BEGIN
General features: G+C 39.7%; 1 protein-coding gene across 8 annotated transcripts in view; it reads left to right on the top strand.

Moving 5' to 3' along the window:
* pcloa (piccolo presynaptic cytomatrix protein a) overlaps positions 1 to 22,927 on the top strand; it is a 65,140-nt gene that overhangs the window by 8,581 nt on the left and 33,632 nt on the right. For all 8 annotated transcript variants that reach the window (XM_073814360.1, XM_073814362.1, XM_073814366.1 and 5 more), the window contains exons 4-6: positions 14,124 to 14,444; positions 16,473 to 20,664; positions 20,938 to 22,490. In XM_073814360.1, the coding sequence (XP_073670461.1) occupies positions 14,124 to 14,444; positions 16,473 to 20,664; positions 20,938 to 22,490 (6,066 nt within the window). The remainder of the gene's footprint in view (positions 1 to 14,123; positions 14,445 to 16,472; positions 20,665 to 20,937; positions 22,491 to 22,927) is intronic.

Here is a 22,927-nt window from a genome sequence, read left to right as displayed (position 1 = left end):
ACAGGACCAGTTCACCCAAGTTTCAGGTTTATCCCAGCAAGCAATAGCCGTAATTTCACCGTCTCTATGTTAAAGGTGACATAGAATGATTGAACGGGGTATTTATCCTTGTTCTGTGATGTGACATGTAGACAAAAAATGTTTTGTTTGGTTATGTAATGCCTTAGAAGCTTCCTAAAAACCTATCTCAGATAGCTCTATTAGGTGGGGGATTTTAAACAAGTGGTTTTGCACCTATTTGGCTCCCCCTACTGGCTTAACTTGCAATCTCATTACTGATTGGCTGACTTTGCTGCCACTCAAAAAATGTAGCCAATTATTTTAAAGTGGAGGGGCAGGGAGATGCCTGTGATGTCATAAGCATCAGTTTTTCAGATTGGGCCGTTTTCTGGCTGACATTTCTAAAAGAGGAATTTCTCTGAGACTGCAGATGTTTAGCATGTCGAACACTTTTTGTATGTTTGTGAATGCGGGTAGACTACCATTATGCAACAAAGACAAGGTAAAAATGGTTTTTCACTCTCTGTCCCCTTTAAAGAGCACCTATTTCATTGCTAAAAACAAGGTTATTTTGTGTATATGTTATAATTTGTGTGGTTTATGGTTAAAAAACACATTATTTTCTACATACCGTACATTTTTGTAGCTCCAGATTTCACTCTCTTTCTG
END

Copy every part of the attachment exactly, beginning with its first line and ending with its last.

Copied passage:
General features: G+C 39.7%; 1 protein-coding gene across 8 annotated transcripts in view; it reads left to right on the top strand.

Moving 5' to 3' along the window:
* pcloa (piccolo presynaptic cytomatrix protein a) overlaps positions 1 to 22,927 on the top strand; it is a 65,140-nt gene that overhangs the window by 8,581 nt on the left and 33,632 nt on the right. For all 8 annotated transcript variants that reach the window (XM_073814360.1, XM_073814362.1, XM_073814366.1 and 5 more), the window contains exons 4-6: positions 14,124 to 14,444; positions 16,473 to 20,664; positions 20,938 to 22,490. In XM_073814360.1, the coding sequence (XP_073670461.1) occupies positions 14,124 to 14,444; positions 16,473 to 20,664; positions 20,938 to 22,490 (6,066 nt within the window). The remainder of the gene's footprint in view (positions 1 to 14,123; positions 14,445 to 16,472; positions 20,665 to 20,937; positions 22,491 to 22,927) is intronic.

Here is a 22,927-nt window from a genome sequence, read left to right as displayed (position 1 = left end):
ACAGGACCAGTTCACCCAAGTTTCAGGTTTATCCCAGCAAGCAATAGCCGTAATTTCACCGTCTCTATGTTAAAGGTGACATAGAATGATTGAACGGGGTATTTATCCTTGTTCTGTGATGTGACATGTAGACAAAAAATGTTTTGTTTGGTTATGTAATGCCTTAGAAGCTTCCTAAAAACCTATCTCAGATAGCTCTATTAGGTGGGGGATTTTAAACAAGTGGTTTTGCACCTATTTGGCTCCCCCTACTGGCTTAACTTGCAATCTCATTACTGATTGGCTGACTTTGCTGCCACTCAAAAAATGTAGCCAATTATTTTAAAGTGGAGGGGCAGGGAGATGCCTGTGATGTCATAAGCATCAGTTTTTCAGATTGGGCCGTTTTCTGGCTGACATTTCTAAAAGAGGAATTTCTCTGAGACTGCAGATGTTTAGCATGTCGAACACTTTTTGTATGTTTGTGAATGCGGGTAGACTACCATTATGCAACAAAGACAAGGTAAAAATGGTTTTTCACTCTCTGTCCCCTTTAAAGAGCACCTATTTCATTGCTAAAAACAAGGTTATTTTGTGTATATGTTATAATTTGTGTGGTTTATGGTTAAAAAACACATTATTTTCTACATACCGTACATTTTTGTAGCTCCAGATTTCACTCTCTTTCTG